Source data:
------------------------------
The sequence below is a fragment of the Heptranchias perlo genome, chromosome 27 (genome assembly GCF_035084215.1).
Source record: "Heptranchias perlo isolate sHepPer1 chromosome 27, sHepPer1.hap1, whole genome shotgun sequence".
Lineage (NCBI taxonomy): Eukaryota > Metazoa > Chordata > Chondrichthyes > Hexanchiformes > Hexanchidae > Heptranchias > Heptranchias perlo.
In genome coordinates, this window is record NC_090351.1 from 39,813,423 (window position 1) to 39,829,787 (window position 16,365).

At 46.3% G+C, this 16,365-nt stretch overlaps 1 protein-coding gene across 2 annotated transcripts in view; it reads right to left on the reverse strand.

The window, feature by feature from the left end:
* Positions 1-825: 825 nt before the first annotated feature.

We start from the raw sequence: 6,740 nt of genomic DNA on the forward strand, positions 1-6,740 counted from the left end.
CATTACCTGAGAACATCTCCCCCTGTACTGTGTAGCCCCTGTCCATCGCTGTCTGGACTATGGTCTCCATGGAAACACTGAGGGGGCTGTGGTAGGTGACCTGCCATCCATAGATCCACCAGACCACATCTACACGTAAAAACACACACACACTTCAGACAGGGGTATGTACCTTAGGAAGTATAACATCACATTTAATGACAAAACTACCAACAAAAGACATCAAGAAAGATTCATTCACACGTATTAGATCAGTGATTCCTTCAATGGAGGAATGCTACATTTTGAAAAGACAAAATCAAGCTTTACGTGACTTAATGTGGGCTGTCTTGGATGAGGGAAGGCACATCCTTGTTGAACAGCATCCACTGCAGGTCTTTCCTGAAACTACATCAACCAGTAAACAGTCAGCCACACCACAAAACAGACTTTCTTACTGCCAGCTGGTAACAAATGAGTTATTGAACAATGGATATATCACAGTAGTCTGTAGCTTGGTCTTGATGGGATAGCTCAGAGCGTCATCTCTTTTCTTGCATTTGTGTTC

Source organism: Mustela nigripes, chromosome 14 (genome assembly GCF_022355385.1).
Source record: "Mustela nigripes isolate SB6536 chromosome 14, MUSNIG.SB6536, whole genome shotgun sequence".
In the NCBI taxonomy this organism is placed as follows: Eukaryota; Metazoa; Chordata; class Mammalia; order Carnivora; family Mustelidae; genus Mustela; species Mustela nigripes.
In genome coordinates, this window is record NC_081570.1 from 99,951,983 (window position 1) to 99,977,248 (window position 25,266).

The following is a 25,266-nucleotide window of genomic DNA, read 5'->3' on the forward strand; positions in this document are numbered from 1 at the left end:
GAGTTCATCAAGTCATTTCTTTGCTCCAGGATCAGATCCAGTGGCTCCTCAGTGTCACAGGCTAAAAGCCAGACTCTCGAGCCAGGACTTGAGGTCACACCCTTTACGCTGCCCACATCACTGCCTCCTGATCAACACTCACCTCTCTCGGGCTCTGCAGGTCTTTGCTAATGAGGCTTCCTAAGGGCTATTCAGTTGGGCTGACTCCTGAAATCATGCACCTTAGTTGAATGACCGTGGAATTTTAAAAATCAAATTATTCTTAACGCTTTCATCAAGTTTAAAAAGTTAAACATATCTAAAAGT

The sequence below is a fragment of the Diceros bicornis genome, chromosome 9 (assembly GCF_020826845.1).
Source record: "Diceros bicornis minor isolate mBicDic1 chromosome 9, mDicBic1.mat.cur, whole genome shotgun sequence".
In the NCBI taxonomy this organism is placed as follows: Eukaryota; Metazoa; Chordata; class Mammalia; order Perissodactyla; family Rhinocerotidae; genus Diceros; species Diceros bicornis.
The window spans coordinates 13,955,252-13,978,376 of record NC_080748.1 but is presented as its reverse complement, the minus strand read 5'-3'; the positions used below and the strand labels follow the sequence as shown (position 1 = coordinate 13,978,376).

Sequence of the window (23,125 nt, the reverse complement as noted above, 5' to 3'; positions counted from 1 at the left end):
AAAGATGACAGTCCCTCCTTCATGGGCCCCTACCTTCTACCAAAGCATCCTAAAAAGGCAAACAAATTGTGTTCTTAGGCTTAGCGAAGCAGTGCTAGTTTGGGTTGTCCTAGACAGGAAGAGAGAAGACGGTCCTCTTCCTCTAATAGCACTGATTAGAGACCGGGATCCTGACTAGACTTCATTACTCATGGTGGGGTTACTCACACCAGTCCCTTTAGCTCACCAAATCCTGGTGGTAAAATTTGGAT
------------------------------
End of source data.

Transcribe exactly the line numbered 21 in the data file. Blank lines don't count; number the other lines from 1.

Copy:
AAAGATGACAGTCCCTCCTTCATGGGCCCCTACCTTCTACCAAAGCATCCTAAAAAGGCAAACAAATTGTGTTCTTAGGCTTAGCGAAGCAGTGCTAGTTTGGGTTGTCCTAGACAGGAAGAGAGAAGACGGTCCTCTTCCTCTAATAGCACTGATTAGAGACCGGGATCCTGACTAGACTTCATTACTCATGGTGGGGTTACTCACACCAGTCCCTTTAGCTCACCAAATCCTGGTGGTAAAATTTGGAT